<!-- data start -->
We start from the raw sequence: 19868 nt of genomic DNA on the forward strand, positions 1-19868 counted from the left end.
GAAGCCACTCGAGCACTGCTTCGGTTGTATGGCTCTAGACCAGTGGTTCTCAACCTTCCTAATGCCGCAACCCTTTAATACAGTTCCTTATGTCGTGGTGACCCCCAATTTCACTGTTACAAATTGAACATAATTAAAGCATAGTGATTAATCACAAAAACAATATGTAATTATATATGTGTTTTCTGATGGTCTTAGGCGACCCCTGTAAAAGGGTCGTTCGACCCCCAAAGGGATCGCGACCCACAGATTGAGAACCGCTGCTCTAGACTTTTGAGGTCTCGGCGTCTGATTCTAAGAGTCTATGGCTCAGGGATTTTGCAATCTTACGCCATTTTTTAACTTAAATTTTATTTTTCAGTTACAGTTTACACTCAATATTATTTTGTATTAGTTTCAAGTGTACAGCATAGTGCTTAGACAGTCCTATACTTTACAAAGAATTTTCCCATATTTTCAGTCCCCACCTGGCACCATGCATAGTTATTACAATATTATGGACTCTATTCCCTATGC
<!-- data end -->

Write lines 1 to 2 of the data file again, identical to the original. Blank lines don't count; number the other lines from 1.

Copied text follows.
We start from the raw sequence: 19868 nt of genomic DNA on the forward strand, positions 1-19868 counted from the left end.
GAAGCCACTCGAGCACTGCTTCGGTTGTATGGCTCTAGACCAGTGGTTCTCAACCTTCCTAATGCCGCAACCCTTTAATACAGTTCCTTATGTCGTGGTGACCCCCAATTTCACTGTTACAAATTGAACATAATTAAAGCATAGTGATTAATCACAAAAACAATATGTAATTATATATGTGTTTTCTGATGGTCTTAGGCGACCCCTGTAAAAGGGTCGTTCGACCCCCAAAGGGATCGCGACCCACAGATTGAGAACCGCTGCTCTAGACTTTTGAGGTCTCGGCGTCTGATTCTAAGAGTCTATGGCTCAGGGATTTTGCAATCTTACGCCATTTTTTAACTTAAATTTTATTTTTCAGTTACAGTTTACACTCAATATTATTTTGTATTAGTTTCAAGTGTACAGCATAGTGCTTAGACAGTCCTATACTTTACAAAGAATTTTCCCATATTTTCAGTCCCCACCTGGCACCATGCATAGTTATTACAATATTATGGACTCTATTCCCTATGC